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Even in San Francisco, which prides itself on offering just about every native cuisine known to civilization, there are some gaps in the restaurant firmament. There is a dearth, for instance, of authentic Southern soul food (no disrespect to Powell's); Basque and Bavarian restaurants are few and far between; and my mother, who lived for some years in Indonesia, complains that you can't get a decent rijsttafel in this town.
But to me, the most curious hole in our culinary fabric has been Cajun/Creole food, which can't seem to get a foothold. Over the years, we've had some contenders: the late, great Floogie's and the Baton Rouge Cajun Roadhouse, both of which flashed white-hot, then fizzled out, perhaps because locals prefer food with a few more temperature settings than Hair-on-Fire. Places that have had more staying power -- notably PJ's Oyster Bed and Elite Cafe -- may owe their longevity to menus that straddle the fence between Cajun and regional cooking.
So when Glenn "Gator" Thompson opened the strictly Creole Alcatraces (4042 24th St., 401-7668) a year and a half ago, I adopted a "wait and see" attitude on writing about it, in case it didn't make it. Thompson's reputation preceded him: The Prudhomme-size chef trained under Paul Bertolli at Oliveto, then briefly manned the kitchens at the Storyville jazz club and at the short-lived Jessie's, a Creole/Cajun/Caribbean restaurant in SOMA. The notices were good, with reviewers citing the food's authenticity -- ironic given that the closest Thompson has ever gotten to the Bayou swamps is the Emeryville mud flats. But maybe that's the key. An Oakland native, Thompson bases all his dishes on classic Creole recipes, interpreted with an instinctive understanding for the lighter Northern California palate.
"It's all about seasoning and flavor," says Thompson. "Not about heavy fat and gallons of cream. People are always surprised when I tell them I've never been to New Orleans, but it's not about what's on the paper, it's what's on the plate. I cook from instinct and from the heart."
If Thompson lacks Southern street cred, you'd never know it from his menu, which covers all the classics -- jambalaya to gumbo, smothered chicken Baton Rouge to po' boys, alligator sausage to fried catfish.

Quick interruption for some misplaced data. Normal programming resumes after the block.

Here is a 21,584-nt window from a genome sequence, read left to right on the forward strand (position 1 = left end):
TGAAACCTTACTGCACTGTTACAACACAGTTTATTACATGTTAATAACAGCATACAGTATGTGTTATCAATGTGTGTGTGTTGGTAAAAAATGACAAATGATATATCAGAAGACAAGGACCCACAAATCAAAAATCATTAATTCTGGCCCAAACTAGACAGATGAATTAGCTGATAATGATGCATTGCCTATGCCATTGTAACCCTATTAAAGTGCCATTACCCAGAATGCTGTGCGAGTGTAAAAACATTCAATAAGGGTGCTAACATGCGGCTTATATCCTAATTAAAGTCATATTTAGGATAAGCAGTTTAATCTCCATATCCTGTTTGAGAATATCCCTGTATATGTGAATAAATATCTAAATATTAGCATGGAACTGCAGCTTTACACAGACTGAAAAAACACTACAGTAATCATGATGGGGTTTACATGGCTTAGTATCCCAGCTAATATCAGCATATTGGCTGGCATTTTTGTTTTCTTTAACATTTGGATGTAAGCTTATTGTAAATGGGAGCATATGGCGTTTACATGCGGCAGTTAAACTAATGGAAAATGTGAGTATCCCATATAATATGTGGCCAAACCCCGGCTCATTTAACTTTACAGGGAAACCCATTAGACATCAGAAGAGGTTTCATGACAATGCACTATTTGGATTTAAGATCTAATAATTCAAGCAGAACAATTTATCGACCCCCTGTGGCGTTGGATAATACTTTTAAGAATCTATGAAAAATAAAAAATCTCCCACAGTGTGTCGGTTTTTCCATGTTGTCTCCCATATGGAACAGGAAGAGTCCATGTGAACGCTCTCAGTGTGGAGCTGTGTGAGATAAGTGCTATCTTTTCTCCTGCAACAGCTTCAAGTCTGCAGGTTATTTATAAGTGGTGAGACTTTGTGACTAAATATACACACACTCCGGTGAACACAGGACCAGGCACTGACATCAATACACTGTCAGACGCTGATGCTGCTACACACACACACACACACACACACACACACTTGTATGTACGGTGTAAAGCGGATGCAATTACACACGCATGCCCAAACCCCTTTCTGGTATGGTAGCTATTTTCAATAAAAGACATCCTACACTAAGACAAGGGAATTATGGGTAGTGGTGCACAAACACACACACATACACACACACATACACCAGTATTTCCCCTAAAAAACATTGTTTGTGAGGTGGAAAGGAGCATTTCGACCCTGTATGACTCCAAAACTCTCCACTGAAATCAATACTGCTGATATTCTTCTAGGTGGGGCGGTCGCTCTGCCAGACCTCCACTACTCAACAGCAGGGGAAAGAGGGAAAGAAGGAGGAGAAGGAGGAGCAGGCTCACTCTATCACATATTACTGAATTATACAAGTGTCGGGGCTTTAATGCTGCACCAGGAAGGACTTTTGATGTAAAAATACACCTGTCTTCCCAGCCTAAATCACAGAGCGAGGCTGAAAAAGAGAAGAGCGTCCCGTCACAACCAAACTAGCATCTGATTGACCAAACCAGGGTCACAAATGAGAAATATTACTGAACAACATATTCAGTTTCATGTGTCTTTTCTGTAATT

Deciding which dish enchanted me most was no easy task. On the first visit it was the crawfish bisque, until I got a whiff of the sweet-potato catfish. A brunch visit had me frothing at the mouth (and bulging at the hips) over the Bourbon Street French toast. But in the end it was the crawfish étouffée that got my recall vote. In Thompson's version, celery, onion, and bell pepper (the "holy trinity") are simmered in crawfish stock, sherry, and "Gator" spice -- a blend of seasonings that includes some expected ingredients (chili powder, garlic, paprika, thyme, onion) and some unexpected ones (curry, nutmeg). Tender curlicues of crawfish meat and a modest amount of cream are tossed in with a light roux, and the whole thing is served in a deep plate with a scoop of saffron rice in the middle.
The result is a mélange of vibrant and distinctive flavors and textures, none of which overpowers any other. The sherry adds tanginess; Gator spice gives it heat, but not to the point where you need a hanky to mop up the sweat; and the roux gives it enough heft to elevate it from soup to light stew.
Things may indeed be looking up for the South: Alcatraces' popularity translates next year into the much larger Gator's Swamp City Cafe, and S.F. diners will be able to add "neo-soul food" to their culinary lexicon.
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